Creating Goals Is a “Wealthy” Habit (Refer back to part 1 for “Wealthy” vs. “Poor” habits.)
Goals are specific, measurable tasks or activities in which you, (individual/family), will engage. There is no limit to the number of goals you may or should set. There should be a combination of both long-term and short-term goals. Goals should address both needs and wants. Ideally, each goal will have two or three alternative ways of achieving it.
You should create goals just like businesses do. Schedule a time for everyone in the family to meet together in a setting that is not subject to interruptions. Devices should all be turned off. Explain to children that you are going to ask them to think of something they would like to have, do, or be. This will be a “goal” for them to achieve. Tell them that the goal they set will probably not happen immediately. It is something they will have to work towards.
No goal is too insignificant not only because it is important to someone, but because most goals have a price tag attached. Goals can be for one or more individuals or for the entire family.
It is important that all members of the family provide input into the setting of goals. It is even more important that each member of the family agrees to help meet the family’s goals especially when the goals are used to determine how money will be spent.
Answer the following questions:
- How do you decide how your money will be spent?
- Do you have a plan or are all expenditures spontaneous?
- Are you sometimes torn between spending money on things you really want versus things you need?
- Are you trying to stretch dollars to the point of breaking?
- Has deciding how you will spend money become a tug-a-war?
- Do you use a credit card to purchase basic food, pay utility bills, or purchase basic transportation items (i.e. gas or bus pass) because you do not have sufficient funds in your bank account to pay cash for these items? (Use of a debit card is the same as using cash.)
- Have you been charged overdraft fees during the past six months due to insufficient funds in your bank account to cover debit card use and checks written?
The answers to these questions can provide early warning signs of financial distress. The last two questions are especially important early warning signs of debt. When debt instruments, such as a credit card, are used to purchase basic needs because you do not have enough cash with which to purchase those items, you need to ask yourself a very difficult question each time you make any purchase: “Is this item I am purchasing a need or a want?” Regardless of the answer, you then must ask another difficult question before any purchase, “How does this purchase support our goals?”
GOAL BASED BUDGETING
GOAL BASED BUDGETING is the process of creating a budget based upon the goals that you have set for yourself. The success of GOAL BASED BUDGETING hinges strongly on your dedication to the task. Done correctly, it is a time consuming process, but it is one of the best ways to ensure against unnecessary spending.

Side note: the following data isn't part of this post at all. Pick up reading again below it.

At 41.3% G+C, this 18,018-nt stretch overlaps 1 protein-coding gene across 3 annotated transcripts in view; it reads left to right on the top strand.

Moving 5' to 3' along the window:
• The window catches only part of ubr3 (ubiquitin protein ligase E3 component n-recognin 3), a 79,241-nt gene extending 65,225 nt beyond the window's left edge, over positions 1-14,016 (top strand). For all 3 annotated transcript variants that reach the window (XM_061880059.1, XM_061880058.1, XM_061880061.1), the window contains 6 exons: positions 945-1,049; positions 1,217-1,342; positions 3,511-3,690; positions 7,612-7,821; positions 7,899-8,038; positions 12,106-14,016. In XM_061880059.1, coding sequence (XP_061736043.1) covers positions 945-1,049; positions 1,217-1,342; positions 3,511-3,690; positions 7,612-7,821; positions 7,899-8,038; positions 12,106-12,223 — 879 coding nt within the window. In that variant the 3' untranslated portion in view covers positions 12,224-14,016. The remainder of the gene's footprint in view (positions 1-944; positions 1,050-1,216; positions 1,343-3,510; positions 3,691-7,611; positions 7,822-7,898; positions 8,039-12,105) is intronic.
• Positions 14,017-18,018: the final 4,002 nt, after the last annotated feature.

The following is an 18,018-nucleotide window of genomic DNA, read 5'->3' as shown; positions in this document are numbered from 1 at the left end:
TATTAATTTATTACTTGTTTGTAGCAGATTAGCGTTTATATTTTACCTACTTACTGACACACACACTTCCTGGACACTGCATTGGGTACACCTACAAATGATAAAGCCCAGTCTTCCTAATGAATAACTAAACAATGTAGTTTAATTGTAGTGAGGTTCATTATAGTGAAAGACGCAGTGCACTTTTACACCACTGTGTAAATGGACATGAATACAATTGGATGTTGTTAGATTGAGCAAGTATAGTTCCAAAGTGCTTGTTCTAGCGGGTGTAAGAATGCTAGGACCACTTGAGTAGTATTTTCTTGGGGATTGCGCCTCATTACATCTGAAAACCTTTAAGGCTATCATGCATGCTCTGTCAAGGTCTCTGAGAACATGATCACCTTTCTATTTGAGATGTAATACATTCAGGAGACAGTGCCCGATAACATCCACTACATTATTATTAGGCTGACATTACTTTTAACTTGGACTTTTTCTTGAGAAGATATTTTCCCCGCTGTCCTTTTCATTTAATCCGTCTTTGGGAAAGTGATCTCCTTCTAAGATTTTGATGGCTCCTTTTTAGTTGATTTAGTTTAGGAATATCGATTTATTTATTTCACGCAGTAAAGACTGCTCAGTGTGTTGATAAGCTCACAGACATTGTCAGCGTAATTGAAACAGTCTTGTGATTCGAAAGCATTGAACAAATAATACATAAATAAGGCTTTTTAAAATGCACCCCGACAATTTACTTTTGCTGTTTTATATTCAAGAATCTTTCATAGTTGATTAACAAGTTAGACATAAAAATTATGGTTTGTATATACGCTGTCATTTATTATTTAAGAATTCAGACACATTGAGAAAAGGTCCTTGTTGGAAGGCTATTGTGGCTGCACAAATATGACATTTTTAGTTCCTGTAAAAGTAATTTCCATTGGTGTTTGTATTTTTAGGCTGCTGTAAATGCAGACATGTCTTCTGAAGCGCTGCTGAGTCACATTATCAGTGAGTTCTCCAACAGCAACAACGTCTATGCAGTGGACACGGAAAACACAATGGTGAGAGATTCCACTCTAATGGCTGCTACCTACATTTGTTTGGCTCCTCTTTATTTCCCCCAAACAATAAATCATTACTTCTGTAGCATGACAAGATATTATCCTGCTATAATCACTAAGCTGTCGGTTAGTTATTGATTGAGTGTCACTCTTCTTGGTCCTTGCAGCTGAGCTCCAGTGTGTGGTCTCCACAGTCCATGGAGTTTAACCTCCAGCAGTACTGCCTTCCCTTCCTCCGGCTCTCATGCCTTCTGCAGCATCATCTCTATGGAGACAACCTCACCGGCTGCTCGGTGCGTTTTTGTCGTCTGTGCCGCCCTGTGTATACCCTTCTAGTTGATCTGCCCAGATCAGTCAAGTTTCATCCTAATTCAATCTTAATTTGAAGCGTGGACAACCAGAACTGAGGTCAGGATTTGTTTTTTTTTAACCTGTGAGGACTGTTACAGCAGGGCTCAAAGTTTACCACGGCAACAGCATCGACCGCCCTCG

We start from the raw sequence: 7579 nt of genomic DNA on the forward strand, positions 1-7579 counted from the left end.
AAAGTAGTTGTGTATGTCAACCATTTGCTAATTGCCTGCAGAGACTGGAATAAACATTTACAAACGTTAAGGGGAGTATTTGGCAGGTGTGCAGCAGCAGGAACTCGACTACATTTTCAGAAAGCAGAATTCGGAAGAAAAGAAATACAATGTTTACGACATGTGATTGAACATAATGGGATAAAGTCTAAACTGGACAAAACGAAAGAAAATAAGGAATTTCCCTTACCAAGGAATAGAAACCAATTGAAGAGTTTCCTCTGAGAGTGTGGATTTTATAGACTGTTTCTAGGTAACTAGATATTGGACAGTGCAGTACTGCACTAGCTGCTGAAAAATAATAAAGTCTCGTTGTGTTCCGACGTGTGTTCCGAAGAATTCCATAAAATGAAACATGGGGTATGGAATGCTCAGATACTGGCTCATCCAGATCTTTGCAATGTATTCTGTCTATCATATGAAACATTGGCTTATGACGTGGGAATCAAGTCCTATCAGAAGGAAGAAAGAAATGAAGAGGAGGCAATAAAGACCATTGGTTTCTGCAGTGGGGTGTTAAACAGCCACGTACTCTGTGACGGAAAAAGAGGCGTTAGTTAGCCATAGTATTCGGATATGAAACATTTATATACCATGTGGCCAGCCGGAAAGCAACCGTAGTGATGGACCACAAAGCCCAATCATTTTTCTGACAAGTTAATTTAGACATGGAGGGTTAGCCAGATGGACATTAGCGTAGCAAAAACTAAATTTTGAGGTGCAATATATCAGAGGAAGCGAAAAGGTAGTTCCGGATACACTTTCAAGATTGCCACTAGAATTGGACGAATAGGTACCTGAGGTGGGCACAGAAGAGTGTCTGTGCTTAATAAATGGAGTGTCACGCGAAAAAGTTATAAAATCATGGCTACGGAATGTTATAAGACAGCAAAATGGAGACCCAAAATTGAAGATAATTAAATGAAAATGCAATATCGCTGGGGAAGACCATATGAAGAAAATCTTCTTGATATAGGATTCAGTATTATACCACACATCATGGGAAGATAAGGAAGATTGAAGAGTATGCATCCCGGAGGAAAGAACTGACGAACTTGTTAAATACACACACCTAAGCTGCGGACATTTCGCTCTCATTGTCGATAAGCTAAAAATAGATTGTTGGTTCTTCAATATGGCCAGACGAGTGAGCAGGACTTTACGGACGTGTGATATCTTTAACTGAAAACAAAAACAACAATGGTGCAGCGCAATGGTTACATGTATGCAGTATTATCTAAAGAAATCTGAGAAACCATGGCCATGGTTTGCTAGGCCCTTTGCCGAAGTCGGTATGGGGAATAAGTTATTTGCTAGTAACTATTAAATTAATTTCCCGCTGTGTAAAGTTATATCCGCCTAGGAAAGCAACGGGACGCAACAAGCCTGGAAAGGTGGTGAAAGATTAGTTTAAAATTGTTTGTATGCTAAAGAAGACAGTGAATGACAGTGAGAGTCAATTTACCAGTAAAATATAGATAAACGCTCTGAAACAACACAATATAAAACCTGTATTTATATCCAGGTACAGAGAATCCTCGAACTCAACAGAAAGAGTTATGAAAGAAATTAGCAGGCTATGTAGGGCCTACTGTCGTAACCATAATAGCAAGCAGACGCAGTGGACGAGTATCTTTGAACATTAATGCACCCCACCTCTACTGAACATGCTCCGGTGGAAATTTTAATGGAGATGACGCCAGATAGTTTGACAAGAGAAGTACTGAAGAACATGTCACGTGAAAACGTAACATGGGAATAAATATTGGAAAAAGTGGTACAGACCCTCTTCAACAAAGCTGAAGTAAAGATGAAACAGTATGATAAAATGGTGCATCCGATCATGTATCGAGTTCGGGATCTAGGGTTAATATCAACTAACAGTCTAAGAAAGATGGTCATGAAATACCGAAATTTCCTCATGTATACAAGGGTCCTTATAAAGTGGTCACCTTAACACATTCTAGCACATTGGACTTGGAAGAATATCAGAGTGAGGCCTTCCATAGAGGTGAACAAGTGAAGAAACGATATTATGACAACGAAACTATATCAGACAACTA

The development and implementation of the GOAL BASED BUDGETING model requires you to engage in several major planning, analytic and decision-making processes. The major processes of GOAL BASED BUDGETING are:
- Development of your goals
- Creating a list of your needs and wants
- Needs and wants analysis
- Ranking your needs and wants
- Resource identification
- Resource allocation
- Budget preparation
- Monitoring and evaluation
Developing Your Goals
What do you want to accomplish, do, or be?
When do you want to mark it as “done”?
These are the first two steps in developing your goals. The “what” and the “when” need to be as specific as possible. For example, your goal may be to publish a book by the end of this calendar year.
This goal does meet the “what” and the “when”, but is it so broad that you could easily feel overwhelmed. To make life easier on yourself, it is best if you break the goal down into more manageable segments. Continuing our example, in order to publish a book by the end of this calendar year, you are going to write one chapter every week starting this week and continuing for the next x number of weeks, i.e. 15.
These sub-goals may still be too broad. You may want to break down the goals to another level. For example, you may say, I am going to spend one hour a day writing my chapter. Alternately, you may say, I am going to spend every Sunday from 1 – 6pm writing my chapter.
Further development of your goal to publish a book by the end of this calendar year requires putting all of the sub-goals together in a timeline to make sure you haven’t missed any mission critical tasks. Here is an example assuming you’re going start pursuing your goal in February.
Chpts 1 - 4
Chpts 5 - 9
Chpts 10 - 14
Chpts 15 - 20
Send to editor
Revise as needed
Finalize book format
Editorial & book reviews from 10 sources
Using visuals such as a timeline can help you determine whether or not you have set a realistically achievable goal.
Stay tuned for Part 3